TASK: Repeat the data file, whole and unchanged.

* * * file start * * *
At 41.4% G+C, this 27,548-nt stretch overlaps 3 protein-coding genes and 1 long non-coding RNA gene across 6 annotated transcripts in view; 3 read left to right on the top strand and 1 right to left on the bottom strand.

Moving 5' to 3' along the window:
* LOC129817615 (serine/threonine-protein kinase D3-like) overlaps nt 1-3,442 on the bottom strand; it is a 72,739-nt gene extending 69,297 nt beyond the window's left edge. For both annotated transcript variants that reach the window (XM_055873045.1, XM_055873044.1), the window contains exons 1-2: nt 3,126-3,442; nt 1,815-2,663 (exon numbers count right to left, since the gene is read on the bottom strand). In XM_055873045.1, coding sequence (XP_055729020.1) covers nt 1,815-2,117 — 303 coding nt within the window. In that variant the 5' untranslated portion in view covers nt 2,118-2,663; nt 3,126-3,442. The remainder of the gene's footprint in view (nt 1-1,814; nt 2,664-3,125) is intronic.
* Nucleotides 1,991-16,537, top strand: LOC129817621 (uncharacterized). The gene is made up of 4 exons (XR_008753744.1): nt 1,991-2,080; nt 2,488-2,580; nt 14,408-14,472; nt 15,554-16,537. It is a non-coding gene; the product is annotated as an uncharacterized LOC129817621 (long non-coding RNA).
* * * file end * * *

At 41.4% G+C, this 27,548-nt stretch overlaps 3 protein-coding genes and 1 long non-coding RNA gene across 6 annotated transcripts in view; 3 read left to right on the top strand and 1 right to left on the bottom strand.

Moving 5' to 3' along the window:
* LOC129817615 (serine/threonine-protein kinase D3-like) overlaps nt 1-3,442 on the bottom strand; it is a 72,739-nt gene extending 69,297 nt beyond the window's left edge. For both annotated transcript variants that reach the window (XM_055873045.1, XM_055873044.1), the window contains exons 1-2: nt 3,126-3,442; nt 1,815-2,663 (exon numbers count right to left, since the gene is read on the bottom strand). In XM_055873045.1, coding sequence (XP_055729020.1) covers nt 1,815-2,117 — 303 coding nt within the window. In that variant the 5' untranslated portion in view covers nt 2,118-2,663; nt 3,126-3,442. The remainder of the gene's footprint in view (nt 1-1,814; nt 2,664-3,125) is intronic.
* Nucleotides 1,991-16,537, top strand: LOC129817621 (uncharacterized). The gene is made up of 4 exons (XR_008753744.1): nt 1,991-2,080; nt 2,488-2,580; nt 14,408-14,472; nt 15,554-16,537. It is a non-coding gene; the product is annotated as an uncharacterized LOC129817621 (long non-coding RNA).